A router is the type of background technology that we don’t notice until it breaks down. You can have a standalone router or a router/modem combo. It could be the property of your internet service provider, or you may have purchased a router.
The build quality, temperature handling capabilities, use patterns, installation locations, and eventually technology obsolescence all have an impact on a router’s operating lifespan.
How Long Do Routers Last?
A router’s typical lifespan is probably around five years at the current rate of change. Upgrading every five years ensures that you always have the most up-to-date features and performance without having to make any unwanted compromises. A router, on the other hand, can last a lot longer if it’s well-maintained and matches your needs.
How to Tell Do I need a new router?
The simplest method to know if it’s time to replace a router is if it’s physically broken, but routers don’t always break down completely at the same time. Slower speed, less range, and other faults are all signs that a router is on its way out.
Another important predictor of when it’s time to replace a router is its age. Although age has no influence on variables like regular wear and tear, heat damage, or outdated technology, it can help identify whether it’s time. If your router has reached the end of its useful life in any of those areas, it’s time to upgrade.
When a router lacks a few of the most crucial capabilities available in new routers, it’s time to replace it. If you have a large area to cover, features like greater ranges and mesh compatibility are critical. Across the board, USB ports and the ability to link network-attached storage (NAS) are critical. Wireless protocols evolve over time, so if your router is using an out-of-date protocol, it’s time to upgrade.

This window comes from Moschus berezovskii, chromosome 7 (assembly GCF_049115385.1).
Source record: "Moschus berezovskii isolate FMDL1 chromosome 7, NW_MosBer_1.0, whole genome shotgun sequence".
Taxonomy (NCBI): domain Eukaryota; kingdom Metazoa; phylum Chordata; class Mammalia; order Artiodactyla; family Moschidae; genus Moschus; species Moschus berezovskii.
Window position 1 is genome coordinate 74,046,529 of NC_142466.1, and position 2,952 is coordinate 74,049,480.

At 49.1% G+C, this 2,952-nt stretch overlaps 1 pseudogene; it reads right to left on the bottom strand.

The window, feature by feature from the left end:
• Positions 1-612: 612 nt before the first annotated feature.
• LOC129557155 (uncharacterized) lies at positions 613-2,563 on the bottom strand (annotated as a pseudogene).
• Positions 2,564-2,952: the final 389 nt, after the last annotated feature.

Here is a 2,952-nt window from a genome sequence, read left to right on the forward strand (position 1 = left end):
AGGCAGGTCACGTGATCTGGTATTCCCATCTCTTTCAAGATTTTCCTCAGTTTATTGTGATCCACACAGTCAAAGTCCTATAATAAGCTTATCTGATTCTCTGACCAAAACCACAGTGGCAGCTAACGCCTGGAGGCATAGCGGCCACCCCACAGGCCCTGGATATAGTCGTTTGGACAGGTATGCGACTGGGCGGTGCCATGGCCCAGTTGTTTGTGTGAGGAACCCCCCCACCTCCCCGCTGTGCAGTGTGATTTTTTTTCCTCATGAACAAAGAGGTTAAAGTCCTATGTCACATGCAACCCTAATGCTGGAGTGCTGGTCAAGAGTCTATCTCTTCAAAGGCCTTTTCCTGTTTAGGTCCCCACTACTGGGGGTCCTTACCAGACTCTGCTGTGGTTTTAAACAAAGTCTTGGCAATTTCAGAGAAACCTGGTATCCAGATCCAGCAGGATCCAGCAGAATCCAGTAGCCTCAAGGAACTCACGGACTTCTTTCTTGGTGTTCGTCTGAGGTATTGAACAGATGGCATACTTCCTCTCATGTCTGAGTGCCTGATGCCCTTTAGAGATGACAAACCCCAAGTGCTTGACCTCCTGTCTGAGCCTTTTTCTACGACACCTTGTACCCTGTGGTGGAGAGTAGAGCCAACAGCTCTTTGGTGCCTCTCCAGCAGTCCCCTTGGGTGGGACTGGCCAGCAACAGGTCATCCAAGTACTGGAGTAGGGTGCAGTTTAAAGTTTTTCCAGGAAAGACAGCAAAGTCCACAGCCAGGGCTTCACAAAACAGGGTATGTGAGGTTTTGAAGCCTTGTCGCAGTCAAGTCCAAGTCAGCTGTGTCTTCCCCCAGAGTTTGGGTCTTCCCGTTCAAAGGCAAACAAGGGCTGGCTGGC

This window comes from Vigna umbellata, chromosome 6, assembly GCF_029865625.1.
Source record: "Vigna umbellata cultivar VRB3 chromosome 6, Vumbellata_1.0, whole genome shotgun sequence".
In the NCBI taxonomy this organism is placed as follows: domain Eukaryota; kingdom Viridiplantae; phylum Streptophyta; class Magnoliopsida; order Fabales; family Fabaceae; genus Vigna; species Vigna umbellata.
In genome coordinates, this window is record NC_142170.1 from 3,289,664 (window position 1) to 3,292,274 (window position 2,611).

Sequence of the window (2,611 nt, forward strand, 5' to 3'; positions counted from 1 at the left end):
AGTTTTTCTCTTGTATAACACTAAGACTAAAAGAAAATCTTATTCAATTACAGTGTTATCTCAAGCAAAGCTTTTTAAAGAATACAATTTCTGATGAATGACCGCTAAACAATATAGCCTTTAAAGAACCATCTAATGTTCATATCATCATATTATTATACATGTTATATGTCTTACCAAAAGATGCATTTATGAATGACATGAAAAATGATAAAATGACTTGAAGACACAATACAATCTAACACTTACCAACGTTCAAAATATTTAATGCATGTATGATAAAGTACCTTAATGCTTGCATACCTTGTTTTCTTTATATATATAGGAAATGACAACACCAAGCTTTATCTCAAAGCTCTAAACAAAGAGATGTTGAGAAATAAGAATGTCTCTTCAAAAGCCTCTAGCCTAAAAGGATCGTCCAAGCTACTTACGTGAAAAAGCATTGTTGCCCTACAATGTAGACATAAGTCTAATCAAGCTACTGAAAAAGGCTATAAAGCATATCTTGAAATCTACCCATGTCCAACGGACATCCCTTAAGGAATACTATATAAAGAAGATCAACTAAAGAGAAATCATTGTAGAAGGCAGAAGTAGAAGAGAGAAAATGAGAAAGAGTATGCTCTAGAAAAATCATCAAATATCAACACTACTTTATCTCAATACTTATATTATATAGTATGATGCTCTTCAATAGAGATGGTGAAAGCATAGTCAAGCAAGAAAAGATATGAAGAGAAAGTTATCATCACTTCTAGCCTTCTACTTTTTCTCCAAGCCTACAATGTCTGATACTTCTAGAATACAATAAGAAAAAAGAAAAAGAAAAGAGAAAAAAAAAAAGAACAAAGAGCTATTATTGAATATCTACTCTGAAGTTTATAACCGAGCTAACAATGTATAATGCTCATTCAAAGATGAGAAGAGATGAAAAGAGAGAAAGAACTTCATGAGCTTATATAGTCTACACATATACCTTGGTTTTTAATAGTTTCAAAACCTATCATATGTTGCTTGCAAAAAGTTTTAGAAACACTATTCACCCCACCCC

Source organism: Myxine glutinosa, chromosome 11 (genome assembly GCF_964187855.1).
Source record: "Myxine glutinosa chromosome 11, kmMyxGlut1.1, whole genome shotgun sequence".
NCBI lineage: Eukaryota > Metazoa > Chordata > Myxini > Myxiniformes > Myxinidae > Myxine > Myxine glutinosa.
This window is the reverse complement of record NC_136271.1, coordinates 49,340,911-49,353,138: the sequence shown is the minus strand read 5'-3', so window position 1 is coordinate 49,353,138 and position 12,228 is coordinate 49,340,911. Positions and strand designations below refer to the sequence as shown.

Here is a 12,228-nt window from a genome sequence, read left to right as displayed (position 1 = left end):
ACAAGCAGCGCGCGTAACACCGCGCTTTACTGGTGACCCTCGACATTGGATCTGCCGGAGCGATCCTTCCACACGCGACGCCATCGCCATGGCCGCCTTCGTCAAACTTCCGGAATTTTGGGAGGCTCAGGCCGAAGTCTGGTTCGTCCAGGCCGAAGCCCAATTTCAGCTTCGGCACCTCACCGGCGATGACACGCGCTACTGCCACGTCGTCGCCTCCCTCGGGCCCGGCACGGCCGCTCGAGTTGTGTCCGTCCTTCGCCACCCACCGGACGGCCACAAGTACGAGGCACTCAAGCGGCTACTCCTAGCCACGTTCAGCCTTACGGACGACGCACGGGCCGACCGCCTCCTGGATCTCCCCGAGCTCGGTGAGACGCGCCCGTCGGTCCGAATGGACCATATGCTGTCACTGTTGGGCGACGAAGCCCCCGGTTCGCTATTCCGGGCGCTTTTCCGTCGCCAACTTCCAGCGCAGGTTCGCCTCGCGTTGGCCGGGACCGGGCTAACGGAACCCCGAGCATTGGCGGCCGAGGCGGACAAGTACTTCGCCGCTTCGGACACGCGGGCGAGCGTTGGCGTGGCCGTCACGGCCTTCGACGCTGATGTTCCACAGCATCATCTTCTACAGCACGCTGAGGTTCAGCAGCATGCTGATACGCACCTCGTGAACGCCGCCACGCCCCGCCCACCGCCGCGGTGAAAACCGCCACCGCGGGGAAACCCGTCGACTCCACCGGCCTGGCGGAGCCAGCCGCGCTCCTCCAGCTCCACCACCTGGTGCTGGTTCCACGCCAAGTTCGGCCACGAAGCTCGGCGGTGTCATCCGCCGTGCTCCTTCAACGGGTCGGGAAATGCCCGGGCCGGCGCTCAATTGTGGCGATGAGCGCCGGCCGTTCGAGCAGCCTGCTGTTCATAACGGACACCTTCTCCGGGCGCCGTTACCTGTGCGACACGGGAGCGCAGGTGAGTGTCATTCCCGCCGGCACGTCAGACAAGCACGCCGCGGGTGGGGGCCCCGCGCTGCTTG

When Internet Connection Problems Indicate a Need for a New Router
Because a variety of factors might cause internet connectivity troubles, you shouldn’t assume you have a bad router just because your internet isn’t working. If your internet connection isn’t working right now, there are a few things you may do to get it working again. If you find that the router is broken, it’s time to get a new one.
Here are some of the most prevalent signs that your router is about to die:
- If you’re having trouble connecting to the internet, try using an ethernet cable instead of Wi-Fi, or try a different ethernet cable. If it solves the problem, the router is good to go. If it doesn’t work, try connecting to the modem directly. If connecting straight to the modem solves your problem, your router is broken.
- Move your router to a different position, remove sources of interference, and reset it to factory defaults if your connection stops at random. If it isn’t password-protected, make sure it is so that your neighbors don’t use it excessively. Changing the power outlet may also be beneficial.
- If the lights on your router and modem show that there is no connection, power cycle them. Try various ethernet cords if that doesn’t work. You should also check sure your modem has the most recent firmware. If the lights continue to show no connection despite the devices being connected, the router is most likely broken.
When Should You Replace Your Router Due to Age?